You may know the story of Tyndale, a man consumed by the goal to translate the Bible so every English plough boy could read it, a man hunted as a heretic and eventually martyred for his work.
Tyndale by David Teems does not focus on this story, but rather tells the tale of his work, his world, and his influence on the English language. With extensive research and numerous excerpts from the writings of Tyndale and others, Teems shows how Tyndale was shaped by the Word, not by the violent and crude world around him. He shows how Tyndale’s translation of the Bible, echoed in the King James Version, formed the basis of modern English, deeply influencing Shakespeare and all who followed. And he explains Tyndale’s beliefs, expressed in his books as well as in his Bible notes.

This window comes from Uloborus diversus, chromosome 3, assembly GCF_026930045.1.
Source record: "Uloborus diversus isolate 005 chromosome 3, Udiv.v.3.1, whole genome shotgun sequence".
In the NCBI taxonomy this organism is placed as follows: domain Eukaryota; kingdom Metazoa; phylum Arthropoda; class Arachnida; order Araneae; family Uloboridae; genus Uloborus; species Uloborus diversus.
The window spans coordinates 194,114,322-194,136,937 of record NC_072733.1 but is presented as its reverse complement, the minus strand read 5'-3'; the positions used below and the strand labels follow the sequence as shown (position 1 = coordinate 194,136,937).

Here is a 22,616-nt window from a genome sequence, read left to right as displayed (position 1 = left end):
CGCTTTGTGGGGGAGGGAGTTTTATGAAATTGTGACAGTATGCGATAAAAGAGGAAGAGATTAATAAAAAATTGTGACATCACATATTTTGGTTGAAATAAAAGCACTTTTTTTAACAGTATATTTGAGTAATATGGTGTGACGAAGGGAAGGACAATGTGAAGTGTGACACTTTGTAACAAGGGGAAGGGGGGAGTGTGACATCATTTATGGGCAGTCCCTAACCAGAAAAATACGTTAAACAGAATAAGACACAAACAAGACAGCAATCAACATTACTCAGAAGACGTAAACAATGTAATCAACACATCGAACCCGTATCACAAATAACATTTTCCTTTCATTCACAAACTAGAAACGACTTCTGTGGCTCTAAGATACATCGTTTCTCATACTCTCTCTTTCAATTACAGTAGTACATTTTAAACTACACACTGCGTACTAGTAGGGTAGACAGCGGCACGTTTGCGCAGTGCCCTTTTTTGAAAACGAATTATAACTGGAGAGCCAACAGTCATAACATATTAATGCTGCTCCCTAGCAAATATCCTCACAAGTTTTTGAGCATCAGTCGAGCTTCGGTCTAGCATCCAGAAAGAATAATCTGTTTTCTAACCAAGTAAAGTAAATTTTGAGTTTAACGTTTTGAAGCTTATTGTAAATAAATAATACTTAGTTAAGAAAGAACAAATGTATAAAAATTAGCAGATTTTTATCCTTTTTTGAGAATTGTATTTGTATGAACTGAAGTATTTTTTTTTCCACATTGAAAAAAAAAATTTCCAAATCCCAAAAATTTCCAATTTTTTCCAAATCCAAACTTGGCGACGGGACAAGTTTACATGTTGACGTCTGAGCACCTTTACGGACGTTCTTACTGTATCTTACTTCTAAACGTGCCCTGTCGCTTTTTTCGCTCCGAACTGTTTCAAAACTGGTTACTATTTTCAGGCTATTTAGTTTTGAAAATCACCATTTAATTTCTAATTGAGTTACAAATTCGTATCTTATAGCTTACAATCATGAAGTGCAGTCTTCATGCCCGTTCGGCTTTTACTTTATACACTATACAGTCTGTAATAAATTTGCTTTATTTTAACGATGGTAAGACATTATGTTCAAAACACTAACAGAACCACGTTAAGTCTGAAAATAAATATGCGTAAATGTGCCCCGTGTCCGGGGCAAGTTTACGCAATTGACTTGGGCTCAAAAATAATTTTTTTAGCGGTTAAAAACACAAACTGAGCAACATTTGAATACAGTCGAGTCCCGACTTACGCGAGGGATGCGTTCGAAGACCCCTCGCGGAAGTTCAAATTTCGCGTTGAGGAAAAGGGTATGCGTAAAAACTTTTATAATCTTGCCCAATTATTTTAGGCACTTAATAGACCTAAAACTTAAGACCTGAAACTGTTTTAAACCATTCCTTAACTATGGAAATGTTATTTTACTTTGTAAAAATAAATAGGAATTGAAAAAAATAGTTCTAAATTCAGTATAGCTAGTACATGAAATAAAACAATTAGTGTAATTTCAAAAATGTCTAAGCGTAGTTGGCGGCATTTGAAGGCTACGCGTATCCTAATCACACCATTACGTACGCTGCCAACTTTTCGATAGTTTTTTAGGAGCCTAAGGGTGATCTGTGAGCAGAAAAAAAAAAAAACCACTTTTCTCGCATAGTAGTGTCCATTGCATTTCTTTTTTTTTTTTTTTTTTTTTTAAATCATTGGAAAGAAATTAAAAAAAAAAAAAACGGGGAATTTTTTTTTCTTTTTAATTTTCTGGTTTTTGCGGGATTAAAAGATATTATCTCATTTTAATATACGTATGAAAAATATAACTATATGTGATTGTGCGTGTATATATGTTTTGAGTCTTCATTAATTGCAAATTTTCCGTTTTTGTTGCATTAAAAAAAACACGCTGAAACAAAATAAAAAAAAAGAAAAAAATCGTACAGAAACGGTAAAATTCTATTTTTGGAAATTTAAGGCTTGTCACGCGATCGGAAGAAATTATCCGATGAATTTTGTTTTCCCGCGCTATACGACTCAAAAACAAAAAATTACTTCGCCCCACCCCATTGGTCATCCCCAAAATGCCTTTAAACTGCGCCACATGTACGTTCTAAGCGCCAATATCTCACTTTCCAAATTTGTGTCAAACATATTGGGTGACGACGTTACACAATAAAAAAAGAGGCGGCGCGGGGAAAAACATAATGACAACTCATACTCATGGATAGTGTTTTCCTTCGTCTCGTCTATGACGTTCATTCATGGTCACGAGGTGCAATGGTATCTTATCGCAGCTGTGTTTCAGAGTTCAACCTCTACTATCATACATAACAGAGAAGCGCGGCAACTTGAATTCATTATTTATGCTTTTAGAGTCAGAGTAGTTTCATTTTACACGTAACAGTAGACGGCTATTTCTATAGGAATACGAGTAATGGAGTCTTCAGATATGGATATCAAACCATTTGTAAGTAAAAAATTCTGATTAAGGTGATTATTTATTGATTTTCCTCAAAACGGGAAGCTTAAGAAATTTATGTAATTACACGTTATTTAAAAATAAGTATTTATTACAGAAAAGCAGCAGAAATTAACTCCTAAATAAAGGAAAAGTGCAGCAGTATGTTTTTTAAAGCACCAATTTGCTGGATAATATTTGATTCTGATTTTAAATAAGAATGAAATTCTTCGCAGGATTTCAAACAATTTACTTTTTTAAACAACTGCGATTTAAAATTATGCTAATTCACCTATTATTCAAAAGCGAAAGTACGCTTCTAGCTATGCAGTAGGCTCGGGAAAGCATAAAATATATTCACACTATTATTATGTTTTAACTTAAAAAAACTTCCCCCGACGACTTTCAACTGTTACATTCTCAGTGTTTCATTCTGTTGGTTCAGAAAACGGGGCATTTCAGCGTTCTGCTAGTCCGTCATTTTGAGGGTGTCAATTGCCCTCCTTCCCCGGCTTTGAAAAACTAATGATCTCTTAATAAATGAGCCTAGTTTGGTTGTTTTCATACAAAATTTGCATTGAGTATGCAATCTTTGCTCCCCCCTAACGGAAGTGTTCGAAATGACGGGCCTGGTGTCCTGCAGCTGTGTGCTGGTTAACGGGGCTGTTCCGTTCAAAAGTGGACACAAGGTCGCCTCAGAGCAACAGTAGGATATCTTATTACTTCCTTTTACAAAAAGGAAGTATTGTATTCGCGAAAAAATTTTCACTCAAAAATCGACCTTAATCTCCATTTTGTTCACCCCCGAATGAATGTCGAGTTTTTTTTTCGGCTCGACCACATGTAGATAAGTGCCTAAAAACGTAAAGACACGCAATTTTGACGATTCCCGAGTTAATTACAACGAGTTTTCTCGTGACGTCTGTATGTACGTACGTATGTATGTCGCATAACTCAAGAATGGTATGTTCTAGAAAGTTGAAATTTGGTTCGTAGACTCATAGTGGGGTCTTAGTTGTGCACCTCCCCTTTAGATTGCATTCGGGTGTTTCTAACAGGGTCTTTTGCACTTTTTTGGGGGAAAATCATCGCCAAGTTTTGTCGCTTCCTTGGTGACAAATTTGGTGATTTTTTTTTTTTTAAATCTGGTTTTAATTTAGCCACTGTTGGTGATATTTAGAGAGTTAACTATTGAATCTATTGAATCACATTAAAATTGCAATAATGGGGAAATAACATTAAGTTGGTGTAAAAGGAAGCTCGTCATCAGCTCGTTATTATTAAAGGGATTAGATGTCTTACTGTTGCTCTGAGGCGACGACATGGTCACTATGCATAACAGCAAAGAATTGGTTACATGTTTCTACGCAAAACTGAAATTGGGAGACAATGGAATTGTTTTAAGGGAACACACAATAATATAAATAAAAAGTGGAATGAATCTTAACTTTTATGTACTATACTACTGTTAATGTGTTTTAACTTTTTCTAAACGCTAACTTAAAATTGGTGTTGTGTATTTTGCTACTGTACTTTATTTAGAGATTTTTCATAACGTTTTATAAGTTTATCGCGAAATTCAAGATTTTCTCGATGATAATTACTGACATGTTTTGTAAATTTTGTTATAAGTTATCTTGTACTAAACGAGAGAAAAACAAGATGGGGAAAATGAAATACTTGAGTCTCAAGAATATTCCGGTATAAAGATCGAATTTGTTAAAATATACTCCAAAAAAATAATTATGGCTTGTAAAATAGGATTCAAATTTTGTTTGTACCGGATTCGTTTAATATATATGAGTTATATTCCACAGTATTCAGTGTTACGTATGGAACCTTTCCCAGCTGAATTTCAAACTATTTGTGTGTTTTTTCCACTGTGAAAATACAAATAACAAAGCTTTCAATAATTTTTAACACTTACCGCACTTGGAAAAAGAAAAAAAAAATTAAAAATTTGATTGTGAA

This is a brilliant book, illuminating the Reformation era as much as Tyndale’s life. I expected to learn about Tyndale when I picked up this book. I also learned about the English language, Sir Thomas More, everyday assumptions of the day, and serving God—the quotes from Tyndale abound with insight on serving God.
Teems is unlike his subject, though. His language is high flown and occasionally bombastic. His assumptions and comments show a man who seems, to me, to stand aside from rather than beside Tyndale.
If you are looking for a story about Tyndale, you will need to look elsewhere. If, however, you’re looking for a careful analysis of his work, personality, language use, and times, this book will be a joy, except where the author intrudes. Recommended for older teens and adults.